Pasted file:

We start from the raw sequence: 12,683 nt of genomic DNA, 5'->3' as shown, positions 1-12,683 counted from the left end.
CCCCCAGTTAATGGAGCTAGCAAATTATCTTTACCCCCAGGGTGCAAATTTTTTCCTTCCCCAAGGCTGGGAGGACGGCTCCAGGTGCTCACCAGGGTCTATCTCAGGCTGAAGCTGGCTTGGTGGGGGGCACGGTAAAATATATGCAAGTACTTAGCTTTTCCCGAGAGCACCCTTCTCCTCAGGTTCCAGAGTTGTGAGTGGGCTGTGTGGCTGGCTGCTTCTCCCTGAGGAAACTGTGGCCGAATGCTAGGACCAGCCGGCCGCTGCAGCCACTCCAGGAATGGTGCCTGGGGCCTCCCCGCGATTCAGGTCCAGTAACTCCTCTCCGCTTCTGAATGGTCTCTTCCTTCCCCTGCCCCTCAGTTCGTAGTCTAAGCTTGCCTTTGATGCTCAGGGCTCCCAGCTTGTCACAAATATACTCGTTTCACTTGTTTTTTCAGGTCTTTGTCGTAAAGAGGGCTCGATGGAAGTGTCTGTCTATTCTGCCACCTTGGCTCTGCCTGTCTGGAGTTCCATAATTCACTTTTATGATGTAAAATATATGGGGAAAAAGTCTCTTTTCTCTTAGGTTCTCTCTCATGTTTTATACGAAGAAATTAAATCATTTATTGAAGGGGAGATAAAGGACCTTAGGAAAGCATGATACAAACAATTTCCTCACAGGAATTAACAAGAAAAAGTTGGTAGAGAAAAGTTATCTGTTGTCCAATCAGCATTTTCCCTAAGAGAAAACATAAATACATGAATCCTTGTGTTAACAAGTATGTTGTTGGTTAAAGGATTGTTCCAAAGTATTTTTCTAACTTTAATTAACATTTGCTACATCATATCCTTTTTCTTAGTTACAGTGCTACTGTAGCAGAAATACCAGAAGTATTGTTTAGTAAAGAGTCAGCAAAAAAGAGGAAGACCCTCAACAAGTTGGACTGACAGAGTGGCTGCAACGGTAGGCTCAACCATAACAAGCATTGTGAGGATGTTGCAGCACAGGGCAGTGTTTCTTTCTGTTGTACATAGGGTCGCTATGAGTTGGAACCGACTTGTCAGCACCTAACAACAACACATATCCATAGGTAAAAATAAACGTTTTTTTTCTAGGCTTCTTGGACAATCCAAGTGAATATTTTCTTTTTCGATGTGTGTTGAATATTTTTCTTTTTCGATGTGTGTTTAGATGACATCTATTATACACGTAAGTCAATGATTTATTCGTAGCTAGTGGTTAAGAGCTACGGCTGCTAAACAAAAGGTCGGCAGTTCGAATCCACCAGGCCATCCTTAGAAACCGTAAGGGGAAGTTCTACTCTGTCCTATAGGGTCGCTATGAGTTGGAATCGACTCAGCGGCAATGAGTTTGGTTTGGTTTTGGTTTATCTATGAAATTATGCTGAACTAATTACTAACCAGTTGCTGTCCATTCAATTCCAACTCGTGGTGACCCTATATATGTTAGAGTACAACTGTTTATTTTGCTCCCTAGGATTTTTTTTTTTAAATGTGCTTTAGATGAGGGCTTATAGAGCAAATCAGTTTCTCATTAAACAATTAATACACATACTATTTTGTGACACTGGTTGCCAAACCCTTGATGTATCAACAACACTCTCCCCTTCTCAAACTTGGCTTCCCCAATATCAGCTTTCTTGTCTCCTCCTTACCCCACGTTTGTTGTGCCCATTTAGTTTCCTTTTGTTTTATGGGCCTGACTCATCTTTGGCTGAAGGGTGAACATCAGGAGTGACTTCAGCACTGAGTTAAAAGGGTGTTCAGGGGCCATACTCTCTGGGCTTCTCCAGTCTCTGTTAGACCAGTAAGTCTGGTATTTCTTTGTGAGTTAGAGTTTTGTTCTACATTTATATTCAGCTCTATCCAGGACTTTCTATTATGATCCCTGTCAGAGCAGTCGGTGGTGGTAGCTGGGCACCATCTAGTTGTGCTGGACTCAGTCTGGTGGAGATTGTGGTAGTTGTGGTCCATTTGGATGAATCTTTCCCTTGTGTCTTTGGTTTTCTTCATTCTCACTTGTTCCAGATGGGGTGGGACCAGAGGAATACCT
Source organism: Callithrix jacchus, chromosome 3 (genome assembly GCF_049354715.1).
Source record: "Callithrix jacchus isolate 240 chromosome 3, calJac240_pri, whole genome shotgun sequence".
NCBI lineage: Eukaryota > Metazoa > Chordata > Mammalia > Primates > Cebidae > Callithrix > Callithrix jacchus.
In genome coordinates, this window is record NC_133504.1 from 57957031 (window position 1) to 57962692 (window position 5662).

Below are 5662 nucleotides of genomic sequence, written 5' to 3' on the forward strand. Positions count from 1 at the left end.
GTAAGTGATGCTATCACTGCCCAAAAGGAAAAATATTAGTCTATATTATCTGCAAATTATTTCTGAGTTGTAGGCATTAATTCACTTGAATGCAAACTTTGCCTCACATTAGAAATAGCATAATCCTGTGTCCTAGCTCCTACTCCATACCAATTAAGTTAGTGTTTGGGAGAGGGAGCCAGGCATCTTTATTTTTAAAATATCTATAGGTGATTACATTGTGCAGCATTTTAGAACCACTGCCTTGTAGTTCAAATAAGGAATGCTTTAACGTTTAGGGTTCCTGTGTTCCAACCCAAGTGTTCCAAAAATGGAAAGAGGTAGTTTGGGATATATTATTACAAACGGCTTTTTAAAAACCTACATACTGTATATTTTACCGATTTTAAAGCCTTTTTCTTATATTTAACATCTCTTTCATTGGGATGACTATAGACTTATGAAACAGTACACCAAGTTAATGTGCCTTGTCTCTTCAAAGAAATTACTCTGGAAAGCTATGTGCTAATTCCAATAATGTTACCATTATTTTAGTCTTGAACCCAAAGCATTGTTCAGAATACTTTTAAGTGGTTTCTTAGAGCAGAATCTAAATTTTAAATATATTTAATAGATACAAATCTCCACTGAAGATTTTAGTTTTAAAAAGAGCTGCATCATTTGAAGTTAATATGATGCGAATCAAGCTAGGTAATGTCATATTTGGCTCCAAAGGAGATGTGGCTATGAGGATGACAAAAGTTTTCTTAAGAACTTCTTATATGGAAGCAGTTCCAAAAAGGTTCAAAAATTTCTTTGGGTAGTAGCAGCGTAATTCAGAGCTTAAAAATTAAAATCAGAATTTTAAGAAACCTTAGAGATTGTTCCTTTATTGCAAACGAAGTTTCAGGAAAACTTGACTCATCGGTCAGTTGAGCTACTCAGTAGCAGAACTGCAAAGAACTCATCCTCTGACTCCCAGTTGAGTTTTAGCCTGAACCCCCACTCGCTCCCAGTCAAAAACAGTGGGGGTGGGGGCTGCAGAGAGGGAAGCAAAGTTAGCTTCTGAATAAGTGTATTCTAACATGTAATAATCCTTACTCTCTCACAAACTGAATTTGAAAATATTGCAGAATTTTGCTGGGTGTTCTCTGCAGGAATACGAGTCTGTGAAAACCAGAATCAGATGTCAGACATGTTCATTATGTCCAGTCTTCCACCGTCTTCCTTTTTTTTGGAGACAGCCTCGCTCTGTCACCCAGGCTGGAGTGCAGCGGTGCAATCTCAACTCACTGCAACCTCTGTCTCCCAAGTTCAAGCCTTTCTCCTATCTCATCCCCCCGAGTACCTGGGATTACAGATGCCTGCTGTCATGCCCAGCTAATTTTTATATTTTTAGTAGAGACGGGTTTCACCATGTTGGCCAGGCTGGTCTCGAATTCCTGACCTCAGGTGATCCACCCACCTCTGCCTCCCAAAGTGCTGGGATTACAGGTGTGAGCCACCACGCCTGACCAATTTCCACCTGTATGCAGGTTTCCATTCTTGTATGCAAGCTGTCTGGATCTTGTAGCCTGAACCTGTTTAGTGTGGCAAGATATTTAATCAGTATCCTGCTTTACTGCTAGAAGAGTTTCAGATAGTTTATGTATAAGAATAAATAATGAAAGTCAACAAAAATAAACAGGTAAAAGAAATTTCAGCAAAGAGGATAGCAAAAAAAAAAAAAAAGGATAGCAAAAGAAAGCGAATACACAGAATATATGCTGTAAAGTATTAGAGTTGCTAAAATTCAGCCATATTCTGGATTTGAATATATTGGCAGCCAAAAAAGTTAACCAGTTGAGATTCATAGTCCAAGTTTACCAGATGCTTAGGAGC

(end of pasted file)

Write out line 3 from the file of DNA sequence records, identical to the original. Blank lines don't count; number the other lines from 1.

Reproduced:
Source organism: Callithrix jacchus, chromosome 3 (genome assembly GCF_049354715.1).